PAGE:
Despite more than 30 years of intense research, a cure or vaccine for HIV still continues to elude us. But scientists are not quitting, and slowly but surely they seem to be making promising progress in this field. For example, two new mouse studies have just come out that demonstrate that a novel vaccine candidate is able to prompt the beginnings of an immune reaction needed to prevent infection. While the results are not the “breakthrough” everyone is looking for, they are certainly a stride in the right direction.
Vaccines can be made in a variety of different ways, for example by inactivating whole pathogens or isolating particular components of them, both with the ultimate goal of stimulating a defense response from the immune system, readying it for any future assaults. But the problem with pesky HIV is that it mutates remarkably rapidly, changing its components so that they become unrecognizable by the immune system. This means that should a vaccine be successful in inducing the production of protective antibodies, they usually have such a narrow window of activity that they are effectively useless.
But there are some antibodies that are different, called broadly neutralizing antibodies (bNAbs), and scientists have high hopes that these may hold the key to producing a successful HIV vaccine. As the name suggests, rather than being specific to just one target, these antibodies are able to recognize and inhibit a range of HIV variants, or strains, and thus are much more therapeutically useful. Although a subset of HIV-positive individuals produce these antibodies, scientists have so far failed to induce their production via vaccination.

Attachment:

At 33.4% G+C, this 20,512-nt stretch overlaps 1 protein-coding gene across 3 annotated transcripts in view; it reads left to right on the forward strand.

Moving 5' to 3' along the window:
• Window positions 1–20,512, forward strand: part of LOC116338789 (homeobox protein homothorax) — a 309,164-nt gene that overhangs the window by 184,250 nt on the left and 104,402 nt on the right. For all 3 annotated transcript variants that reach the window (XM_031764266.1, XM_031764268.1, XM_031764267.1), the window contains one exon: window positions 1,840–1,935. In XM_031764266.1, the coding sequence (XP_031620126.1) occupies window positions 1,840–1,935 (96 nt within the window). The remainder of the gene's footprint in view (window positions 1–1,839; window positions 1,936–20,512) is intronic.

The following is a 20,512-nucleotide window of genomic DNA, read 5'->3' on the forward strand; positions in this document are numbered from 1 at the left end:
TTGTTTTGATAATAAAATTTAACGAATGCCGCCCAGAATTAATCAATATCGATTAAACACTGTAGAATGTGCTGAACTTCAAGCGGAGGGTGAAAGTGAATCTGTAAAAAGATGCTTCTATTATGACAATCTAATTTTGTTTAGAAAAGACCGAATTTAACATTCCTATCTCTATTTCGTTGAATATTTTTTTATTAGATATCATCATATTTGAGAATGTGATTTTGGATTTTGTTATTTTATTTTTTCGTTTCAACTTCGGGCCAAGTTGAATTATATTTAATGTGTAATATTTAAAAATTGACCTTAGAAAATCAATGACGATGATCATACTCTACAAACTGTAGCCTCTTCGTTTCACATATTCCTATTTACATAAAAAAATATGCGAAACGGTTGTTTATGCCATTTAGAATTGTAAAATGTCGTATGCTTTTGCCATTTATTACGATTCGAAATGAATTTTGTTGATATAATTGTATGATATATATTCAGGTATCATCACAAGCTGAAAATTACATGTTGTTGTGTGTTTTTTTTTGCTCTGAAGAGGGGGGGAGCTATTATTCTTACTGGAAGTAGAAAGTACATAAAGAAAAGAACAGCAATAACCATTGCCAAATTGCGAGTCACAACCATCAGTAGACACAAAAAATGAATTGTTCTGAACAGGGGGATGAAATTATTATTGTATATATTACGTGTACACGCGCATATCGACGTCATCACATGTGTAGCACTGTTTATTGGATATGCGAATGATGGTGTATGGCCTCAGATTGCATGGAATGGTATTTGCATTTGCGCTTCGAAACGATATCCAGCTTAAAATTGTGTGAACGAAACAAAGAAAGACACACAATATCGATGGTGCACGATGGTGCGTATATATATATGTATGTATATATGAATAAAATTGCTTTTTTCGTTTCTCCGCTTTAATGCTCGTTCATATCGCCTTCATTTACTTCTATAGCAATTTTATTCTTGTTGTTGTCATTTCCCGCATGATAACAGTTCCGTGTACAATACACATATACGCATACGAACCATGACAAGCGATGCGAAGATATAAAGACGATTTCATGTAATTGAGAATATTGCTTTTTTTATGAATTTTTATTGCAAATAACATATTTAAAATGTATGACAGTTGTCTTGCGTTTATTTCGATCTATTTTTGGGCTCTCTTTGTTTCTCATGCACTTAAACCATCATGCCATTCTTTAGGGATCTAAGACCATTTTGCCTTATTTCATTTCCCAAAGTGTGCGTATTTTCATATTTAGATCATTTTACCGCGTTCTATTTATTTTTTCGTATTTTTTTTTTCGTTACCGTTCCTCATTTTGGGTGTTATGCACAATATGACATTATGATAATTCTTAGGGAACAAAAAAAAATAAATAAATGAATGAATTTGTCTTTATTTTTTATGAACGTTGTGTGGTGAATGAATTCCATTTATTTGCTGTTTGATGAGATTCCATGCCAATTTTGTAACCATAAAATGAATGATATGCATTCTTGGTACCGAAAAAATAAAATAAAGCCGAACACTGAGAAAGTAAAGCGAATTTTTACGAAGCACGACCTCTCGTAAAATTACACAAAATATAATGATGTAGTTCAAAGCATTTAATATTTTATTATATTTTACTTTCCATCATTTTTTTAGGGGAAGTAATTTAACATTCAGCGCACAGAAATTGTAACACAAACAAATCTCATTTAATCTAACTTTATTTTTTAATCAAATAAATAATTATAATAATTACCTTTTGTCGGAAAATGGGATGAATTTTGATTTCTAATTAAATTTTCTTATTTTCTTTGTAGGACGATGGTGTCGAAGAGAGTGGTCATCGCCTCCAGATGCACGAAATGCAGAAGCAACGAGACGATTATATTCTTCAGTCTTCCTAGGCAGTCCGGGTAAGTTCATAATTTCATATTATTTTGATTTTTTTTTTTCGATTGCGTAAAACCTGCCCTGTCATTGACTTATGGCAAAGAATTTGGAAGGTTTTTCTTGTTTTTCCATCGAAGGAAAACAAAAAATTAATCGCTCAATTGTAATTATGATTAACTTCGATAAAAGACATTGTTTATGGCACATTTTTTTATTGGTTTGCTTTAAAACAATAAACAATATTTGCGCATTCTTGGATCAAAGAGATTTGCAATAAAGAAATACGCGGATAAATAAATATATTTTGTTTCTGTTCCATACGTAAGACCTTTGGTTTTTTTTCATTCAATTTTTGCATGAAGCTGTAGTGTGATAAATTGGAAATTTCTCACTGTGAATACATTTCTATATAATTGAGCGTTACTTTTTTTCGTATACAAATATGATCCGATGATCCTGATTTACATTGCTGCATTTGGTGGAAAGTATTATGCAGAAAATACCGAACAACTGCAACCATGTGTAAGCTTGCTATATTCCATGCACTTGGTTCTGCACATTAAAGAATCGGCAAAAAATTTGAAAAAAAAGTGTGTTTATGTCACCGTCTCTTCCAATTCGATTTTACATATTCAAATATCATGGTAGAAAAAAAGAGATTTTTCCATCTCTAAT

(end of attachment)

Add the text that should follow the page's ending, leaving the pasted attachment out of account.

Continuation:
Many researchers believe the key to achieving this is by presenting the body with multiple targets, or antigens, that differ slightly, training the immune system to recognize and hone in on the more conserved elements of HIV that are found in different strains. One particular molecule that scientists are interested in is an antigen called eOD-GT8, which was engineered by researchers, headed by William Schief, at The Scripps Research Institute.
Rather than attempting to directly elicit bNAbs, this antigen is designed to stimulate the production of precursor antibodies that will eventually mature into bNAbs following prolonged exposure to the virus, The Scientist explains. So by starting off with these immature antibodies, scientists hypothesize it may be possible to encourage them to develop into bNAbs over time by gradually exposing the immune system to slightly different HIV antigens, forcing the antibodies to mutate in order to recognize more conserved regions of the virus.
When testing this molecule out in mice genetically engineered to produce antibodies similar to those found in humans, the researchers found that it was indeed able to elicit these first-line antibodies. Additionally, they found it also created a pool of antibody-producing “memory” B cells that the researchers believe could be boosted through exposure to different antigens, sort of like receiving booster shots. These findings have been reported in Science.
In another paper, published in Cell, scientists used the same molecule but a different mouse model, and once again the vaccine was able to prompt an immune response that was headed in the right direction. Unfortunately, however, the antibodies were unable to neutralize HIV. But the researchers still believe it has merit, and could be effective if combined with other molecules, which is what they will investigate next.